Prof. dr. Katharina Boele-Woelki

Molengraaff Institute for Private Law
+31 30 253 7193

Through my research in the field of international and comparative family law, I pursue two objectives: firstly, the possibility, feasibility and desirability of harmonising, or even unifying, substantive and international family law within Europe; secondly, the extent to which the rules of private international law can designate a law other than substantive national law as the applicable law to govern a cross-border relationship. Both objectives are strongly interconnected. I have carried out research which specifies the ways in which private international law can cooperate with unified and harmonised substantive law in order to meet the needs of international families. Based upon extensive comparative research, I have proposed model laws for Europe in the field of divorce, maintenance, parental responsibilities and property relations between spouses, which can be used by national legislators, the European legislator and courts. My long-standing involvement in international networks provides the opportunity for close collaboration with a large number of prominent family law scholars, not only from Europe, but also from around the world (South-Africa, the United States, Australia, New Zealand and Russia). I am chair of the most important European family law research network, the Commission on European Family Law ( This network was established in 2001 and includes 28 family law experts from 26 European jurisdictions. Within the Utrecht Centre for European Research into Family Law (UCERF), I also coordinate, initiate and supervise inter- and multidisciplinary research in the field of family relations. I frequently cooperate with sociologists, psychologists and economists.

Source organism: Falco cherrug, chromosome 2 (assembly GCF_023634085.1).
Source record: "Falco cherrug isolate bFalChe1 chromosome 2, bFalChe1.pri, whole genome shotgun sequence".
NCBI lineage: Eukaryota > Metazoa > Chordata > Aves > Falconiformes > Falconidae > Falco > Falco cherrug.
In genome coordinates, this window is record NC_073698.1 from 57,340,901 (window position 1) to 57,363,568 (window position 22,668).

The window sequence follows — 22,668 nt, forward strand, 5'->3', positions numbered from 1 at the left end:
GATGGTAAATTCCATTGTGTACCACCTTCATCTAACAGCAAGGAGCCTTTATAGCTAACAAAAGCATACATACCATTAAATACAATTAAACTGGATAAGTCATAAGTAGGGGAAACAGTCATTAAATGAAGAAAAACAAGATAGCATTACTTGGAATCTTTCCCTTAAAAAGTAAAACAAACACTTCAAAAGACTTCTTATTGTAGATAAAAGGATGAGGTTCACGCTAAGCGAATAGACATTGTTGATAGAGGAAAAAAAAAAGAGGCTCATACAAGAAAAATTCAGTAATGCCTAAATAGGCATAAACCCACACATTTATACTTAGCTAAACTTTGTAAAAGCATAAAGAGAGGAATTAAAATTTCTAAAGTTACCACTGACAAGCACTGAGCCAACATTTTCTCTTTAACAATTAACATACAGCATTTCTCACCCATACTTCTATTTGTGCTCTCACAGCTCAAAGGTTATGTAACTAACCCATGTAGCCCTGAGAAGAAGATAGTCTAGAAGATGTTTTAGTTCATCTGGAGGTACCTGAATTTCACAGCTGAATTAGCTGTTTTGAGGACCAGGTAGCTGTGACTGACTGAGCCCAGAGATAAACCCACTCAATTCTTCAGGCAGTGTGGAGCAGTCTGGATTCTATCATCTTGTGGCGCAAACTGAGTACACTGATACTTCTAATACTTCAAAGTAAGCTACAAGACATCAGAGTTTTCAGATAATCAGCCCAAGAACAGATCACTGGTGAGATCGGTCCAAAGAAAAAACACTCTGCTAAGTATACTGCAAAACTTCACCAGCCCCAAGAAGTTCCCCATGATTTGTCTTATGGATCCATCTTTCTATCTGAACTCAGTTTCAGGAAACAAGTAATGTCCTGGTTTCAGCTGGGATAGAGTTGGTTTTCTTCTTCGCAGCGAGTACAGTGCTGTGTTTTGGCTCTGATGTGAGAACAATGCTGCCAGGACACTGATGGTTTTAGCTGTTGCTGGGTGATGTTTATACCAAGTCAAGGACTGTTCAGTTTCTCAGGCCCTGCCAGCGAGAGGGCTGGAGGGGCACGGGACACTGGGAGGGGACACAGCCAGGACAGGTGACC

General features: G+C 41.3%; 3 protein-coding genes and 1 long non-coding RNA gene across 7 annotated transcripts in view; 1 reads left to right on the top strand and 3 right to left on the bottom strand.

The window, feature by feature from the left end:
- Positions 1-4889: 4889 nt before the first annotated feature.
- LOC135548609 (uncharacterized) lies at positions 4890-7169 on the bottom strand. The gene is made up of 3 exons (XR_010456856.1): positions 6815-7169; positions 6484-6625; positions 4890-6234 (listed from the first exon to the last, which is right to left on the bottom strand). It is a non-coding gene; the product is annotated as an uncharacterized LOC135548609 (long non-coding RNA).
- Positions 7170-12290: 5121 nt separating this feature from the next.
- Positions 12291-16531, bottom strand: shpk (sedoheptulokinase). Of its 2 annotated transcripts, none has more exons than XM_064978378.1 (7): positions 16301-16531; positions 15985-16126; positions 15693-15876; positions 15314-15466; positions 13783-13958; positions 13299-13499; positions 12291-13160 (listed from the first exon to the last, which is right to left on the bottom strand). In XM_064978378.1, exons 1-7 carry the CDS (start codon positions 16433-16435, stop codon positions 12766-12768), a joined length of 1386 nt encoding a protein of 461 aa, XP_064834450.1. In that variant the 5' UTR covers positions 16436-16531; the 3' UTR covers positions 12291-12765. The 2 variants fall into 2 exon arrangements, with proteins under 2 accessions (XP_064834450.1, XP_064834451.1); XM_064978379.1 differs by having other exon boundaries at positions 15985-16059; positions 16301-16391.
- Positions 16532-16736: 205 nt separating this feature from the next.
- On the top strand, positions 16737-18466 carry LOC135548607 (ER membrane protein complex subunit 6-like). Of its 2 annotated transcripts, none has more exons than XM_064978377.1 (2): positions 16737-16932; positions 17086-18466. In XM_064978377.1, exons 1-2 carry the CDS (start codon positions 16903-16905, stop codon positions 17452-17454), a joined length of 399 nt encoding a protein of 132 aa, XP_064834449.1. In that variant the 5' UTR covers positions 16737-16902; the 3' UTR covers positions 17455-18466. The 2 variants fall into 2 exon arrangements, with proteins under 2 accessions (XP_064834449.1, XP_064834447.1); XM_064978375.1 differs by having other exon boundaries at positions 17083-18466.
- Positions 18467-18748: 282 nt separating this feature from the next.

Completed Projects
Religious and cultural identity markers for children in state interventions 01.02.2014 to 31.08.2015
General project description

The media have recently reported on several cases involving minority families in which youth care agencies intervened because the emotional and physical development of childresn was at stake. The dominant secular societal and legal norms concerning the development of children into balanced individuals appear to clash with religious and cultural norms. Preliminary research has confirmed that childcare workers and judges lack an evaluative framework through which to determine how the interests of society and parents should be weighed against interests relating to the future identity of the child. This multidisciplinary research project investigates the way(s) and extent to which state agencies should take account of religious and cultural influences upon the development of children's identities when taking child protection measures. The aims are twofold. Firstly, to establish building blocks for a framework that enables professionals in the field to identify and understand the multiple components that constitute the complex cases involving minorities in which child protection measures are considered. Secondly, to provide a solid foundation for future research into the legitimacy of state interventions in cases concerning child protection in today's pluralistic European societies. 

Utrecht University Youth and Identity, Utrecht University